Jan 27, 2022

Mawazo Writing Africa

Writing about the main

Unemployment and poverty threaten Rwanda growth, says IMF

Rwanda’s economy is recovering and growing fast, but problems such as rising unemployment and poverty loom.

This year, the country’s economy is expected to grow by 7.0%, slightly below the expected 10.2 %, according to the latest International Monetary Fund (IMF) figures released last week.

The projected rate is still well above the original forecast of 5.1 percent, signaling a strong recovery as Key sectors of the economy to reopen in 2020 after a 3.4 percent contraction.

The government now faces the twin challenges of containing the rise in unemployment and poverty caused by the pandemic.

< The World Bank estimates that due to the lockdown, social distancing rules and increased costs associated with the pandemic, the number of poor is expected to increase by 5.1 percentage points (more than 550,000 people) in 2021, wob ith more than 80 percent of the new poor live in rural areas.

Despite the government acting quickly to cushion the shocks, Inc. In addition to establishing a multimillion-dollar Special Economic Recovery Fund and expanding its social protection programs, analysts say that more interventions are needed to get more Rwandans back to work.

Risk remains

According to Bo Li, deputy chief executive and acting chairman of the IMF, the Covid 19 pandemic is increasing unemployment and poverty in Rwanda, threatening hard-won gains to be undone.

“A strong economic recovery is underway as vaccinations accelerate and economic activity resumes , although the risks remain to the downside given the still low vaccination rate and the prospect of repeated Covid-19 waves,” he said in a statement ng.

Rwanda succeeds The vaccination campaign has allowed it to reopen key sectors of the economy, including service sectors. Conference tourism and hospitality, which employ a majority of Rwandans, have been hit hard during the pandemic.

The recovery is also being helped by regional trade, particularly with the Democratic Republic of the Congo.

However, analysts are cautiously optimistic. They expect the economy to rebound strongly in 2022 but say new Covid restrictions introduced at the end of the year pose a risk.

“I suspect that one of the main drivers of the Growth in 2022 will be a revival of the tourism and MICE industry. Rwanda stands out in the region for having a high proportion of the vaccinated population, particularly in the capital Kigali, and this is expected to give Rwanda a head start when it comes to welcoming back visitors from the region both in in the region as well as globally,” said Andrew Mold, Chief, Regional Integration and AfCFTA Cluster, United Nations Economic Commission for Africa.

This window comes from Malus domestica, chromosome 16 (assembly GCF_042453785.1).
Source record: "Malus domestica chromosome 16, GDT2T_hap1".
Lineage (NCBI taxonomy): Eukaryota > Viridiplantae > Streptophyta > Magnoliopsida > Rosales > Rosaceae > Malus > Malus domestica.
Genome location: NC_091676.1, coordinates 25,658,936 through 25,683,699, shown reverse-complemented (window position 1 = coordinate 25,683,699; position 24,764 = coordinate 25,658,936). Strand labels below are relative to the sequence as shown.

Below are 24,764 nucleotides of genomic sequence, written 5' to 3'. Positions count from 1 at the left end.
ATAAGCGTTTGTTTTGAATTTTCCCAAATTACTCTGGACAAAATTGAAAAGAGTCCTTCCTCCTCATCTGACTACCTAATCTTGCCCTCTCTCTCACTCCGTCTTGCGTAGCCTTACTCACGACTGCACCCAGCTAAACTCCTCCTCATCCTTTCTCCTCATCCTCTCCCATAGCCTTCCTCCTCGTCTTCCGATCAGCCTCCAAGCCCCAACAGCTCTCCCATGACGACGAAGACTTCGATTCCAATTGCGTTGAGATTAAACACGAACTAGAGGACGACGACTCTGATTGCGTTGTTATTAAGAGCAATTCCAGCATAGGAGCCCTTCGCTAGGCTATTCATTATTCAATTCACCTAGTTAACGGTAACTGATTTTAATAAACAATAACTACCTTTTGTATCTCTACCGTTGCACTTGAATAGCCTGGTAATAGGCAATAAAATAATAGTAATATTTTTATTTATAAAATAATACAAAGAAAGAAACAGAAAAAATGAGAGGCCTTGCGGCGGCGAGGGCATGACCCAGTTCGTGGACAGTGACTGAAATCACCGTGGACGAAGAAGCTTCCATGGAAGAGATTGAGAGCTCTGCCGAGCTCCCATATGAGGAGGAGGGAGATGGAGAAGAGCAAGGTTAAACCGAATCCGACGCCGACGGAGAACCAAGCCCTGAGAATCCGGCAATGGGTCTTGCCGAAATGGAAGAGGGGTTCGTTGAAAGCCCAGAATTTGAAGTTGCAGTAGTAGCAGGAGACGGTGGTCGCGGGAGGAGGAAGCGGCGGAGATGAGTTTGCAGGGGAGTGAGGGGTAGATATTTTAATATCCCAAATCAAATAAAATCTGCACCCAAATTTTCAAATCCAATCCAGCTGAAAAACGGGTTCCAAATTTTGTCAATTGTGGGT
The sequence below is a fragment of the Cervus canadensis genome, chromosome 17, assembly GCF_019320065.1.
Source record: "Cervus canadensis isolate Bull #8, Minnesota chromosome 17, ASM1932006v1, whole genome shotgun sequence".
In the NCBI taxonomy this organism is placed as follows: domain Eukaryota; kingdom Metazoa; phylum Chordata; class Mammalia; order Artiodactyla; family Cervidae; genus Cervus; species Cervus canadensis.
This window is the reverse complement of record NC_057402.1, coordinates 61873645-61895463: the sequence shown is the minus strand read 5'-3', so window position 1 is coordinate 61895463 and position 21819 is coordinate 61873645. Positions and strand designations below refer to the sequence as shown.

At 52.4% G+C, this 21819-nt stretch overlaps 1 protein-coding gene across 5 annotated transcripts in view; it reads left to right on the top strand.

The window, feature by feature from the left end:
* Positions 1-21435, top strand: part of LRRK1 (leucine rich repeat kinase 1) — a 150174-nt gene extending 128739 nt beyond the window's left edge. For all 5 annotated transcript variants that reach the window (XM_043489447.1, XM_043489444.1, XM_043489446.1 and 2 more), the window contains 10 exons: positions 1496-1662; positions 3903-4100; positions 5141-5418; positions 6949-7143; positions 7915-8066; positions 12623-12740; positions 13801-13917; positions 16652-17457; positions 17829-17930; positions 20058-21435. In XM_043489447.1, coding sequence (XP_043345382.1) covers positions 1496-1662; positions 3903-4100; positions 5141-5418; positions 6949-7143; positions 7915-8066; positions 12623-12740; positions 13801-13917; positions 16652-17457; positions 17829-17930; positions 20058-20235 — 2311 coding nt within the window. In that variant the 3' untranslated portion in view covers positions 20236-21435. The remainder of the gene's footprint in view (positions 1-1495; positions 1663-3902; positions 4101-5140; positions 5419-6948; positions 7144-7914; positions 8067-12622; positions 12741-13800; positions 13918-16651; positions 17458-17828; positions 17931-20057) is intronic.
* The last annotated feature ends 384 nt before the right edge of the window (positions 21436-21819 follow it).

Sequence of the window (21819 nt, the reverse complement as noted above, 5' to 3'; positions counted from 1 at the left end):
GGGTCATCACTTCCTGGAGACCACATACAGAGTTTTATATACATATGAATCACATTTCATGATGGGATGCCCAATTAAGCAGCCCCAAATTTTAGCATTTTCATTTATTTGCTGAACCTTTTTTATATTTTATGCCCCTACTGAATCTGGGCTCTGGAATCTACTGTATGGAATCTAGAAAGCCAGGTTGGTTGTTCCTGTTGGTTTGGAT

The past year has been tough for executives as revenues shrank due to the negative impact of the ongoing pandemic.

Businesses optimistic

As the government accelerates vaccine deployment, business leaders say the worst of the virus may be over. They expect the government to keep the economy open despite the emergence of new variants.

“We have the liquidity, so we will expand our loan book this year and look into financing sectors such as mining, agriculture and traditional exports, that are developing well during this time,” said Hannington Namara, CEO of Equity Bank Rwanda.

But despite the positive outlook, there are headwinds. New waves of infection and new variants of the virus are creating uncertainty and continue to undermine confidence and could lead to higher fiscal and external financing needs, according to the IMF.

The recent sharp rise in public debt – estimated at 70 percent of GDP in 2021 up from 55 percent in 2019 – limits government funding options.

IMF says additional budgetary spending on urgent social needs and to support recovery is expected in FY21/22.

< p>Rwanda has been allocated US$219 million under the IMF’s Special Drawing Rights, which is expected to ease liquidity pressures and help stabilize national reserves.

However, analysts at Fitch Ratings say the ongoing impact of the The pandemic will delay any improvement in Rwanda’s public finances.

“We forecast that the state-level D The deficit for the fiscal year ending June 2022 (FYE22) will decrease to 8.6 percent of GDP, which is below the 9.2 percent estimated for FYE21 but much higher than the current ‘B’ median for ecast of 5.3 percent .”